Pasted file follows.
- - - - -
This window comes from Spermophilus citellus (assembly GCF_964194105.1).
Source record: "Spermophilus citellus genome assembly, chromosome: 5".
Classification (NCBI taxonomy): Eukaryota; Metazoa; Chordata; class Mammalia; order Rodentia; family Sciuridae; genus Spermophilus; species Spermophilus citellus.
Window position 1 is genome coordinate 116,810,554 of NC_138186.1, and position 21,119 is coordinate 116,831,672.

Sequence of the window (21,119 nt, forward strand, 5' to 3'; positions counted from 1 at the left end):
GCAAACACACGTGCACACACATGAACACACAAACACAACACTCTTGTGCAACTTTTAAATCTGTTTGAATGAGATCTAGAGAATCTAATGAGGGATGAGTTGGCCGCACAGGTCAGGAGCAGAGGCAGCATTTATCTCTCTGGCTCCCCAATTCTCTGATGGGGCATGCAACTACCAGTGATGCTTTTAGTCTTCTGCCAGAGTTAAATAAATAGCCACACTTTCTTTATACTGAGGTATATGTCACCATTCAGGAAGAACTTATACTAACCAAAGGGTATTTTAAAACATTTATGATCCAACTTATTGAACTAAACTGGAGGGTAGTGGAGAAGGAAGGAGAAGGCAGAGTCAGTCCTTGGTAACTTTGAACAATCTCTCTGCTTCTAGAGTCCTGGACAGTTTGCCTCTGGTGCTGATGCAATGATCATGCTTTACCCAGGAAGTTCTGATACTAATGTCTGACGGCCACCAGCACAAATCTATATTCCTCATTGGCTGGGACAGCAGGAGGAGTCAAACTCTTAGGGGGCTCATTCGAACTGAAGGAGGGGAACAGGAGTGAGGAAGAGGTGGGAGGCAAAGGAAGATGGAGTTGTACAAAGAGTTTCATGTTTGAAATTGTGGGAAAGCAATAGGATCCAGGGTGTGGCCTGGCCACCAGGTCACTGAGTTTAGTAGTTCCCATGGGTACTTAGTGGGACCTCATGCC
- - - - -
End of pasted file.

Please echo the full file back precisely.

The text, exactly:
This window comes from Spermophilus citellus (assembly GCF_964194105.1).
Source record: "Spermophilus citellus genome assembly, chromosome: 5".
Classification (NCBI taxonomy): Eukaryota; Metazoa; Chordata; class Mammalia; order Rodentia; family Sciuridae; genus Spermophilus; species Spermophilus citellus.
Window position 1 is genome coordinate 116,810,554 of NC_138186.1, and position 21,119 is coordinate 116,831,672.

Sequence of the window (21,119 nt, forward strand, 5' to 3'; positions counted from 1 at the left end):
GCAAACACACGTGCACACACATGAACACACAAACACAACACTCTTGTGCAACTTTTAAATCTGTTTGAATGAGATCTAGAGAATCTAATGAGGGATGAGTTGGCCGCACAGGTCAGGAGCAGAGGCAGCATTTATCTCTCTGGCTCCCCAATTCTCTGATGGGGCATGCAACTACCAGTGATGCTTTTAGTCTTCTGCCAGAGTTAAATAAATAGCCACACTTTCTTTATACTGAGGTATATGTCACCATTCAGGAAGAACTTATACTAACCAAAGGGTATTTTAAAACATTTATGATCCAACTTATTGAACTAAACTGGAGGGTAGTGGAGAAGGAAGGAGAAGGCAGAGTCAGTCCTTGGTAACTTTGAACAATCTCTCTGCTTCTAGAGTCCTGGACAGTTTGCCTCTGGTGCTGATGCAATGATCATGCTTTACCCAGGAAGTTCTGATACTAATGTCTGACGGCCACCAGCACAAATCTATATTCCTCATTGGCTGGGACAGCAGGAGGAGTCAAACTCTTAGGGGGCTCATTCGAACTGAAGGAGGGGAACAGGAGTGAGGAAGAGGTGGGAGGCAAAGGAAGATGGAGTTGTACAAAGAGTTTCATGTTTGAAATTGTGGGAAAGCAATAGGATCCAGGGTGTGGCCTGGCCACCAGGTCACTGAGTTTAGTAGTTCCCATGGGTACTTAGTGGGACCTCATGCC